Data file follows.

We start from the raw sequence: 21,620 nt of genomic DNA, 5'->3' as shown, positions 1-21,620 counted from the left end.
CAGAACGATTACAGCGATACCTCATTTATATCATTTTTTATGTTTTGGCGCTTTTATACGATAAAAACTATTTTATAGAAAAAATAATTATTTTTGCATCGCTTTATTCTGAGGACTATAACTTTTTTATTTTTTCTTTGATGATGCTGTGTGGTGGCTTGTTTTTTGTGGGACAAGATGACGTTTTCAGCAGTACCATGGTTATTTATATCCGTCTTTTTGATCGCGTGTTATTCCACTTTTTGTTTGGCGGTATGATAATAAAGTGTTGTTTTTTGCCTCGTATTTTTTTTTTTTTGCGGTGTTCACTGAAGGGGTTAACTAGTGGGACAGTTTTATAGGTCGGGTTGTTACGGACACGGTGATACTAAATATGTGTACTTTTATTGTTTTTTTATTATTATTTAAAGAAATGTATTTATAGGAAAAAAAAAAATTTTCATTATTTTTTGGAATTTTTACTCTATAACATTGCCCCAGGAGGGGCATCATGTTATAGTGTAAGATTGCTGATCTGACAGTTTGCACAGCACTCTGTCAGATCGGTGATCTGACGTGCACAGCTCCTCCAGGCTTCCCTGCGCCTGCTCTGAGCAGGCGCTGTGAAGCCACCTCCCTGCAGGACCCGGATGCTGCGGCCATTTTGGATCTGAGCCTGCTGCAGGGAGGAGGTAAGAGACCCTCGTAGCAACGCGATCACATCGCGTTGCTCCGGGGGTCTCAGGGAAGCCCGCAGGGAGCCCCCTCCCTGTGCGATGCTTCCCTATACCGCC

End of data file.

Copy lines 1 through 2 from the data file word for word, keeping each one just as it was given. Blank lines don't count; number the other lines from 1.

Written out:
We start from the raw sequence: 21,620 nt of genomic DNA, 5'->3' as shown, positions 1-21,620 counted from the left end.
CAGAACGATTACAGCGATACCTCATTTATATCATTTTTTATGTTTTGGCGCTTTTATACGATAAAAACTATTTTATAGAAAAAATAATTATTTTTGCATCGCTTTATTCTGAGGACTATAACTTTTTTATTTTTTCTTTGATGATGCTGTGTGGTGGCTTGTTTTTTGTGGGACAAGATGACGTTTTCAGCAGTACCATGGTTATTTATATCCGTCTTTTTGATCGCGTGTTATTCCACTTTTTGTTTGGCGGTATGATAATAAAGTGTTGTTTTTTGCCTCGTATTTTTTTTTTTTTGCGGTGTTCACTGAAGGGGTTAACTAGTGGGACAGTTTTATAGGTCGGGTTGTTACGGACACGGTGATACTAAATATGTGTACTTTTATTGTTTTTTTATTATTATTTAAAGAAATGTATTTATAGGAAAAAAAAAAATTTTCATTATTTTTTGGAATTTTTACTCTATAACATTGCCCCAGGAGGGGCATCATGTTATAGTGTAAGATTGCTGATCTGACAGTTTGCACAGCACTCTGTCAGATCGGTGATCTGACGTGCACAGCTCCTCCAGGCTTCCCTGCGCCTGCTCTGAGCAGGCGCTGTGAAGCCACCTCCCTGCAGGACCCGGATGCTGCGGCCATTTTGGATCTGAGCCTGCTGCAGGGAGGAGGTAAGAGACCCTCGTAGCAACGCGATCACATCGCGTTGCTCCGGGGGTCTCAGGGAAGCCCGCAGGGAGCCCCCTCCCTGTGCGATGCTTCCCTATACCGCC